Well, I intend to be sharing this information and structure with other relatives (file serving GRAMPS maybe) and hope to pass on the work down through time. I'm htinking about someone who isn't me accessing the system and working out how I organised things without being a mind reader, or clairvoyant. If no one but you ever sees it perhaps it will not matter.
In any case, I have found, using repositories at the top doesn't make me think too much where stuff is. A BDM registry does not contain too many photos. The google maps repository does not contain too many obituaries. For a fonds repository one can add subfolders for photos, certificates without breaking the description above. These subfolders don't break the system. Knowing where my electronic documents come from is increasingly vital. Particularly DNA.
How they connect is what GRAMPS is about, that's a story brought out of the data. The structure of the data need not reflect that story. There maybe other stories to be told. A structure that supports different and contested claims is a multitool, I like multitools.
Also I have a loathing of repeating work which should and could be done once. I also don't like re-inventing the wheel. I can avoid this if I use the best and/or conventional advice, in this case by organising documents by their repository, which people writing/researching history, even in the micro-history of genealogy, feel is a really good way to do it. I can create a more obvious _structured_ metadata look using pathways and filenames. And I'll repeat here that the filenames look very ugly on their own but in a folder the order becomes very apparent.
It's been a minor change to my early beginings as I was using a bibliographic referencing system to name files in any case. So from authority_date they were very similar to how they are now.
Even at that stage I was aware of pathway & file length issues, particularly with Windows. Windows also has had more forbidden characters for pathways and filenames. For my system to be successfully portable through time and platforms these factors should be included in pathway and filename design. We should learn this stuff at school now. I have had difficulties copying across platforms before, particularly FAT based Windows systems.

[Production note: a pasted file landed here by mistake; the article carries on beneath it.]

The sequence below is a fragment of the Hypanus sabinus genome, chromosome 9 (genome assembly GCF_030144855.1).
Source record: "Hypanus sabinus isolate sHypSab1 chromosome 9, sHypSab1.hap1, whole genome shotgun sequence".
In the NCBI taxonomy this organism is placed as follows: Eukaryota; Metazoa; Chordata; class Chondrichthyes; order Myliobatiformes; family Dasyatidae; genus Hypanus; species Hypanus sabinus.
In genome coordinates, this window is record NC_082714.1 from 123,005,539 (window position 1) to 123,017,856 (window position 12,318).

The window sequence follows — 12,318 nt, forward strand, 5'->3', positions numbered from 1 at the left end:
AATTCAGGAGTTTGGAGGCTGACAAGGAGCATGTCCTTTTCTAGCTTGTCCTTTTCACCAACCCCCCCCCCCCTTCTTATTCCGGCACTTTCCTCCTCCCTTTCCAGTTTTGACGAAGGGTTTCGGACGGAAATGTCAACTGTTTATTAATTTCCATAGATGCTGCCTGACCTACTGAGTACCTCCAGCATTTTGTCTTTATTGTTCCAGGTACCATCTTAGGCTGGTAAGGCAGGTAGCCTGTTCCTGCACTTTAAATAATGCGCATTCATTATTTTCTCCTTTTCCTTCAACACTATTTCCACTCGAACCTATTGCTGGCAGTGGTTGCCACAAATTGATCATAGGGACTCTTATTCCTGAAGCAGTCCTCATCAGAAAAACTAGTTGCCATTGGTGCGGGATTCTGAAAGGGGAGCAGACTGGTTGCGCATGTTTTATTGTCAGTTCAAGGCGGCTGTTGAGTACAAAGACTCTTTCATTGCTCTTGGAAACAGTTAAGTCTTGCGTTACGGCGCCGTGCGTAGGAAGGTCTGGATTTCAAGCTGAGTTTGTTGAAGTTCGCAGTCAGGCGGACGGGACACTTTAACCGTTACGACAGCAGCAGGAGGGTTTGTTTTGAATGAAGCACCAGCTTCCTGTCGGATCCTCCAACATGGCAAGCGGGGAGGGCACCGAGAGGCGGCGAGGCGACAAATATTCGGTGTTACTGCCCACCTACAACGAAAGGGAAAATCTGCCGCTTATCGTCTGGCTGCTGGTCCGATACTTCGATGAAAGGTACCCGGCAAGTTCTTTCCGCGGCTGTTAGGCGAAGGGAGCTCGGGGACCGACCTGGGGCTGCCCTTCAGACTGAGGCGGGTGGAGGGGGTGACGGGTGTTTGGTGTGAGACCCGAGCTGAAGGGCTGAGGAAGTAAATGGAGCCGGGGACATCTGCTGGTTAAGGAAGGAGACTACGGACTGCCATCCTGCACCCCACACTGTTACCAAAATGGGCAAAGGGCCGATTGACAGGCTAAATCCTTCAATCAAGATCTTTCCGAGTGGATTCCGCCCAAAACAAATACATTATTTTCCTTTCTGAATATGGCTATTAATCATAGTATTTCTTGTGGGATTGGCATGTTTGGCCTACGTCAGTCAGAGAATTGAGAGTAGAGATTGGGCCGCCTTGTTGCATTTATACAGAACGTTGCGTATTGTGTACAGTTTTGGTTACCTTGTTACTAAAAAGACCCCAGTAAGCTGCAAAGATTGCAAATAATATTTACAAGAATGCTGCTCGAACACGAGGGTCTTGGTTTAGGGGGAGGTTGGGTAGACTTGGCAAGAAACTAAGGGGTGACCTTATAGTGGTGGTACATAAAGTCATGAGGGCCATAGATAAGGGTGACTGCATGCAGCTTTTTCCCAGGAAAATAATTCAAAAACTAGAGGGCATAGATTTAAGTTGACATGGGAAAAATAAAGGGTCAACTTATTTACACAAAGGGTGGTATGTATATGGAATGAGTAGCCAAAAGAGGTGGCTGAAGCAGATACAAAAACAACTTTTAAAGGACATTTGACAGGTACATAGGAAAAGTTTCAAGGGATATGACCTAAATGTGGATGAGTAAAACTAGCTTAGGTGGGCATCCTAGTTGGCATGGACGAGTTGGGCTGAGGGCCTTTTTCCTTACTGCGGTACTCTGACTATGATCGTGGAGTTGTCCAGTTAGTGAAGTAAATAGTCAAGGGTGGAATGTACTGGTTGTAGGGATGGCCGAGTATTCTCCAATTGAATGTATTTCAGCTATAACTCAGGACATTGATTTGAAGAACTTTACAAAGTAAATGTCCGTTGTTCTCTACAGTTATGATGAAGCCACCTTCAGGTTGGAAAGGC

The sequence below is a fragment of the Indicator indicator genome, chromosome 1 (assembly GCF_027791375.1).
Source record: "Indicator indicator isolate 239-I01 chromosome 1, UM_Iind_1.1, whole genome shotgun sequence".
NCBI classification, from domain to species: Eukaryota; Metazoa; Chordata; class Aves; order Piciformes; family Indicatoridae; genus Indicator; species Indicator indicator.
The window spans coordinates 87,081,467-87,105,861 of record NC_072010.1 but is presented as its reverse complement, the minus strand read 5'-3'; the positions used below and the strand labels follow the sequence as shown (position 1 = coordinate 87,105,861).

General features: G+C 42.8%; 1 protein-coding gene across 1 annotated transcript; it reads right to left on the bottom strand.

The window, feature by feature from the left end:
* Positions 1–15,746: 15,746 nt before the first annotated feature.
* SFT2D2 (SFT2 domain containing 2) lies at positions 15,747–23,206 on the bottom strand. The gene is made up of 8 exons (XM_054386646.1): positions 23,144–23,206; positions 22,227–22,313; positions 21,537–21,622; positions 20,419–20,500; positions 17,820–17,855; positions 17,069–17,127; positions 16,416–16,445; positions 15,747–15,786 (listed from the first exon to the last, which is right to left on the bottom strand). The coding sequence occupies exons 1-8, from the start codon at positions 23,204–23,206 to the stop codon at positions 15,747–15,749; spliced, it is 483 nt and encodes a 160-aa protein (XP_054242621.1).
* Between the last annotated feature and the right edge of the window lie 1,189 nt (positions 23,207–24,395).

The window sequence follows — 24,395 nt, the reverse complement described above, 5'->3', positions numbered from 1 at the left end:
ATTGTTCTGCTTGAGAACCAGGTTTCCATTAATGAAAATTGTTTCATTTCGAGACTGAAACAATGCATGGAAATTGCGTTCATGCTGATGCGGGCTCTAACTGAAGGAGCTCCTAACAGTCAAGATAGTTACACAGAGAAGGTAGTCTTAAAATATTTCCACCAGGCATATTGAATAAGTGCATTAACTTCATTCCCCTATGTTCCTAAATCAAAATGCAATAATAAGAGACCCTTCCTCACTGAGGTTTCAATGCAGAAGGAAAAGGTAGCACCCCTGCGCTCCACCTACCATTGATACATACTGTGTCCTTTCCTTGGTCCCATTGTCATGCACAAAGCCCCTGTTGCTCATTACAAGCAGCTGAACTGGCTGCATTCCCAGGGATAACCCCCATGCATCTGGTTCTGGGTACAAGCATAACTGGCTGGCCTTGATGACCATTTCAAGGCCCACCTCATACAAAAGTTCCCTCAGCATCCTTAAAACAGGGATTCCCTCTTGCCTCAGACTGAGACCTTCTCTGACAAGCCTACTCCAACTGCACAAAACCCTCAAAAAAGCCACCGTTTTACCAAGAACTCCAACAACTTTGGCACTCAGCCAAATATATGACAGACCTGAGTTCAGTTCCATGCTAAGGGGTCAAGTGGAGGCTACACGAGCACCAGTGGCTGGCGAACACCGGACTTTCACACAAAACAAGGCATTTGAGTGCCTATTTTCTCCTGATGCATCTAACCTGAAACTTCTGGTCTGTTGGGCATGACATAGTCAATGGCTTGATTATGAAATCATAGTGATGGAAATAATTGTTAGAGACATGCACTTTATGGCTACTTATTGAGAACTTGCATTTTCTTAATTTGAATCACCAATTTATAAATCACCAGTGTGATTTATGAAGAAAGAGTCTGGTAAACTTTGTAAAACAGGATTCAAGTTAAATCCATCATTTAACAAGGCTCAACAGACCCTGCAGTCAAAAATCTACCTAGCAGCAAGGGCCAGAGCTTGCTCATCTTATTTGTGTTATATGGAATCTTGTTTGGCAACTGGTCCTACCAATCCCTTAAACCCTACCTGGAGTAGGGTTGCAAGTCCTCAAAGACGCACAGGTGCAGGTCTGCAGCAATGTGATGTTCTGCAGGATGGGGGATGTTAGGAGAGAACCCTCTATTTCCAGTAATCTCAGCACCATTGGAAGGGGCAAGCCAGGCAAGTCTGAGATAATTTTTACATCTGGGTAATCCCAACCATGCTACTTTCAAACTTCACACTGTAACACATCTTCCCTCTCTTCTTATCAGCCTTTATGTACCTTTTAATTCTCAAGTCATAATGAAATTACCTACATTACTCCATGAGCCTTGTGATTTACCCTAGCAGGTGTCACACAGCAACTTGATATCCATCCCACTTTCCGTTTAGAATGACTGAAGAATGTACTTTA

The best file name will concentrate information by using the same string to supporting different parsings. I.E. a multitool, the way a woomera can be a spear thrower (atlatl), a chisel and if carved, carry a story about where the water is, and you only have to carry one object across the deserts of time.
Relating to this are some pesky details I mentioned previously....
Besides the usual reserved special use characters common in directory systems:
there is for Windows, more to avoid, (And a host of forbidden strings.):
< (less than)
> (greater than)
" (double quote)
/ (forward slash)
| (vertical bar or pipe)
? (question mark)
* (asterisk) [and I wanted to use this for primary Authorities that were also subjects :( see below ]
So keeping that in mind.... & removing white space to reduce length of strings...
KEY for MetaSource_DATE_DataPoints
CAPITALS indicates variable.
CamelCase indicates literal terms in the naming schema. E.G. describing what’s in the file…
GID = "GRAMPS ID" number for person, place, event etc.... if in GRAMPS family tree system for naming a record. Optional, for clarity.
“-”or hyphen indicates suffixing info (e.g.for a GID to a name:-- NAME-I003 )
“_” or underscore indicates start of a new descriptor/element ( LASTNAMEFirstname-I003_2017-02-17)
The following prefixes if needed as follows:
“!” exclamation mark a prefix which marks a person as primary (e.g. where several authorities are listed but one is also !primary subject)
“~” tilde is an original type prefix, (e.g. for photo of a scan of a ~map that the file is)
“`” tick for primary date of SOURCE ( I haven't used this one yet
NOTE: File type extensions (i.e. .txt .jpg .odt .docx .pdf) not included in descriptions below. Obviously they are another type of DataPoint
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